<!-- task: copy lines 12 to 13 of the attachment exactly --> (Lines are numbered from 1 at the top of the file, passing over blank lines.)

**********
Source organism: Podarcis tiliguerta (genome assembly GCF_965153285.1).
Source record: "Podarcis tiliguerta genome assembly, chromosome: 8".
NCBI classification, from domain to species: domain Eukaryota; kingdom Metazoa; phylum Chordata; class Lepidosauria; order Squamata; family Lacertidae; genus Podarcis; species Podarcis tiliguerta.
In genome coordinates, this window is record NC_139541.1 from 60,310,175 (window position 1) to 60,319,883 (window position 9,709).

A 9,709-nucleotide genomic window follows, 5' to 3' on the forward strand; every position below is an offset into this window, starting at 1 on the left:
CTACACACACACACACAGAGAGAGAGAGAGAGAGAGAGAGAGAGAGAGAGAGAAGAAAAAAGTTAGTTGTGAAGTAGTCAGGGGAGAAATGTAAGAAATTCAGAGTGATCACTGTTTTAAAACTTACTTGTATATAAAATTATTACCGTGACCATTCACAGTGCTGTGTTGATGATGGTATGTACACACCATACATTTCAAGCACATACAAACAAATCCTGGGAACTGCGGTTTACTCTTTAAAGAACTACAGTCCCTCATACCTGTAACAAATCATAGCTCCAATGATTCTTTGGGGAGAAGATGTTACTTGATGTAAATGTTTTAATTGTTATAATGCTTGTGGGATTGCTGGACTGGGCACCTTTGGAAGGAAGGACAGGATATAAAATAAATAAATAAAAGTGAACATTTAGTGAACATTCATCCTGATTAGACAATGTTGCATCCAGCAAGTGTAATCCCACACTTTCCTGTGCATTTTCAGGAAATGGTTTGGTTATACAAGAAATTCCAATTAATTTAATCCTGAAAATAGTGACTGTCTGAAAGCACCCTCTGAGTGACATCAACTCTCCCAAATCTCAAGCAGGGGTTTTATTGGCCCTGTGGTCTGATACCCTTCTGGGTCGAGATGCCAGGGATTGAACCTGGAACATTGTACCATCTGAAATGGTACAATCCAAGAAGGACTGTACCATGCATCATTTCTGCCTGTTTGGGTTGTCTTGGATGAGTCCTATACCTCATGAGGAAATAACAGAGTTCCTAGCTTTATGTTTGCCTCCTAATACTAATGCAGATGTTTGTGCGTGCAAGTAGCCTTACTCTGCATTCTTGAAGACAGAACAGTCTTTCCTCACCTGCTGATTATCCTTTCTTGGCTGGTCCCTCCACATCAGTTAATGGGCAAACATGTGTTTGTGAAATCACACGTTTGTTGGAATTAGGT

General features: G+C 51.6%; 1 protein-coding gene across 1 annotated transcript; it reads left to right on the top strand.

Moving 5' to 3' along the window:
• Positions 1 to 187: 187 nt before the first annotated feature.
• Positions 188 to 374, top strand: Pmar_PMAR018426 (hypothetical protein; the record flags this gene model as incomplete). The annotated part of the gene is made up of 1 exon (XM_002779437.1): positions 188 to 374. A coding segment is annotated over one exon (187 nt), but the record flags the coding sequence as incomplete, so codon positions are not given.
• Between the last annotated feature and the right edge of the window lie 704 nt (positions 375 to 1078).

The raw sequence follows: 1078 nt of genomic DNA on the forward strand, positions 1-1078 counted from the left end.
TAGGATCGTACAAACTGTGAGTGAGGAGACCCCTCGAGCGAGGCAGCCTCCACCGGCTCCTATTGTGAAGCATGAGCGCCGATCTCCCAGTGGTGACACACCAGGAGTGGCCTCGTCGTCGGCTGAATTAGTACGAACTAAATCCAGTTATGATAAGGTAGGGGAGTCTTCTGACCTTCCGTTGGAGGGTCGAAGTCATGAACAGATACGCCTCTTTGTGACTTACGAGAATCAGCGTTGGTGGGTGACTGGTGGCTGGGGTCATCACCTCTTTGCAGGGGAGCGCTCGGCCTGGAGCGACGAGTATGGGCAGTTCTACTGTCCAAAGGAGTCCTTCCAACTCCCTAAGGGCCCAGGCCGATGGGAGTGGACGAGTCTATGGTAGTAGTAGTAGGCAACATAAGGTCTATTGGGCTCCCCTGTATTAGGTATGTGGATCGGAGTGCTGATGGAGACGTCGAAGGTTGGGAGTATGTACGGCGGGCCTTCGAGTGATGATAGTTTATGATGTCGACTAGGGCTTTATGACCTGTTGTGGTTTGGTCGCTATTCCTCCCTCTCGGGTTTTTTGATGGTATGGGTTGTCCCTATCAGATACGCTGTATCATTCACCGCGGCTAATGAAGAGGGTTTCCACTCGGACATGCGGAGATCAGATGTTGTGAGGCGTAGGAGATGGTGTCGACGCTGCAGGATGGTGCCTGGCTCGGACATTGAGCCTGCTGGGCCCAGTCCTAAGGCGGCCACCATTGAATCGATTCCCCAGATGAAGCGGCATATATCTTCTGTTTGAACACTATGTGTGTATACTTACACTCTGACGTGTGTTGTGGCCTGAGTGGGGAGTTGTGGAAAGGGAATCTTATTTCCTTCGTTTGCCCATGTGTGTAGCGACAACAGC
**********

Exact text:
The raw sequence follows: 1078 nt of genomic DNA on the forward strand, positions 1-1078 counted from the left end.
TAGGATCGTACAAACTGTGAGTGAGGAGACCCCTCGAGCGAGGCAGCCTCCACCGGCTCCTATTGTGAAGCATGAGCGCCGATCTCCCAGTGGTGACACACCAGGAGTGGCCTCGTCGTCGGCTGAATTAGTACGAACTAAATCCAGTTATGATAAGGTAGGGGAGTCTTCTGACCTTCCGTTGGAGGGTCGAAGTCATGAACAGATACGCCTCTTTGTGACTTACGAGAATCAGCGTTGGTGGGTGACTGGTGGCTGGGGTCATCACCTCTTTGCAGGGGAGCGCTCGGCCTGGAGCGACGAGTATGGGCAGTTCTACTGTCCAAAGGAGTCCTTCCAACTCCCTAAGGGCCCAGGCCGATGGGAGTGGACGAGTCTATGGTAGTAGTAGTAGGCAACATAAGGTCTATTGGGCTCCCCTGTATTAGGTATGTGGATCGGAGTGCTGATGGAGACGTCGAAGGTTGGGAGTATGTACGGCGGGCCTTCGAGTGATGATAGTTTATGATGTCGACTAGGGCTTTATGACCTGTTGTGGTTTGGTCGCTATTCCTCCCTCTCGGGTTTTTTGATGGTATGGGTTGTCCCTATCAGATACGCTGTATCATTCACCGCGGCTAATGAAGAGGGTTTCCACTCGGACATGCGGAGATCAGATGTTGTGAGGCGTAGGAGATGGTGTCGACGCTGCAGGATGGTGCCTGGCTCGGACATTGAGCCTGCTGGGCCCAGTCCTAAGGCGGCCACCATTGAATCGATTCCCCAGATGAAGCGGCATATATCTTCTGTTTGAACACTATGTGTGTATACTTACACTCTGACGTGTGTTGTGGCCTGAGTGGGGAGTTGTGGAAAGGGAATCTTATTTCCTTCGTTTGCCCATGTGTGTAGCGACAACAGC